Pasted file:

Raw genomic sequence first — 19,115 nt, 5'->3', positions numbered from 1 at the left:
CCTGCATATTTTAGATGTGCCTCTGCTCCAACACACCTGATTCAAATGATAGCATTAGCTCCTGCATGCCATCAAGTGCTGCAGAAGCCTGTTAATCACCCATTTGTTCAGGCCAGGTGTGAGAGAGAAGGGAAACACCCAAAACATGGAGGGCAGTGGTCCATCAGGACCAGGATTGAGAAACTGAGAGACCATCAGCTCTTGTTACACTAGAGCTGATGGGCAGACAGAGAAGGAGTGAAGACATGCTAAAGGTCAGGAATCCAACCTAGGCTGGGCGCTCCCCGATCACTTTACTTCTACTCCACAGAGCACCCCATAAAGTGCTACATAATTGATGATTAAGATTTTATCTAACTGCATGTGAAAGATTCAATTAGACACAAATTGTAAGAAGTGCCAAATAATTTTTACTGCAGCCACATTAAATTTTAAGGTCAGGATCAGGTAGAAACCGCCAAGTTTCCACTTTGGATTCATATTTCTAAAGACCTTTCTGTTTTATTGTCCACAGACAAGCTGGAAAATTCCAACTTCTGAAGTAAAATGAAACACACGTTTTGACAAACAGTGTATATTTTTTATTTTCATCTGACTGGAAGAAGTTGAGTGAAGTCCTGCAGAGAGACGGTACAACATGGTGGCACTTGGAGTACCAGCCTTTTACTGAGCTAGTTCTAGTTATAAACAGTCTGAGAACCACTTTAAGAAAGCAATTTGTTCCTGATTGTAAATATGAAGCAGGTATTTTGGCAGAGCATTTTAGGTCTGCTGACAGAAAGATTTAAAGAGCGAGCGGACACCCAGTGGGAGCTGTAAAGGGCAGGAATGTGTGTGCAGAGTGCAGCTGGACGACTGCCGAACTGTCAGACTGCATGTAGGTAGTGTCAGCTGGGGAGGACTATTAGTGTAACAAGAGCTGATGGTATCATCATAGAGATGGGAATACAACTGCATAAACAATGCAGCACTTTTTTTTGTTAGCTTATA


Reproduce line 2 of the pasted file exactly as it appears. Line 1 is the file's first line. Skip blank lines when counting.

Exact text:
CCTGCATATTTTAGATGTGCCTCTGCTCCAACACACCTGATTCAAATGATAGCATTAGCTCCTGCATGCCATCAAGTGCTGCAGAAGCCTGTTAATCACCCATTTGTTCAGGCCAGGTGTGAGAGAGAAGGGAAACACCCAAAACATGGAGGGCAGTGGTCCATCAGGACCAGGATTGAGAAACTGAGAGACCATCAGCTCTTGTTACACTAGAGCTGATGGGCAGACAGAGAAGGAGTGAAGACATGCTAAAGGTCAGGAATCCAACCTAGGCTGGGCGCTCCCCGATCACTTTACTTCTACTCCACAGAGCACCCCATAAAGTGCTACATAATTGATGATTAAGATTTTATCTAACTGCATGTGAAAGATTCAATTAGACACAAATTGTAAGAAGTGCCAAATAATTTTTACTGCAGCCACATTAAATTTTAAGGTCAGGATCAGGTAGAAACCGCCAAGTTTCCACTTTGGATTCATATTTCTAAAGACCTTTCTGTTTTATTGTCCACAGACAAGCTGGAAAATTCCAACTTCTGAAGTAAAATGAAACACACGTTTTGACAAACAGTGTATATTTTTTATTTTCATCTGACTGGAAGAAGTTGAGTGAAGTCCTGCAGAGAGACGGTACAACATGGTGGCACTTGGAGTACCAGCCTTTTACTGAGCTAGTTCTAGTTATAAACAGTCTGAGAACCACTTTAAGAAAGCAATTTGTTCCTGATTGTAAATATGAAGCAGGTATTTTGGCAGAGCATTTTAGGTCTGCTGACAGAAAGATTTAAAGAGCGAGCGGACACCCAGTGGGAGCTGTAAAGGGCAGGAATGTGTGTGCAGAGTGCAGCTGGACGACTGCCGAACTGTCAGACTGCATGTAGGTAGTGTCAGCTGGGGAGGACTATTAGTGTAACAAGAGCTGATGGTATCATCATAGAGATGGGAATACAACTGCATAAACAATGCAGCACTTTTTTTTGTTAGCTTATA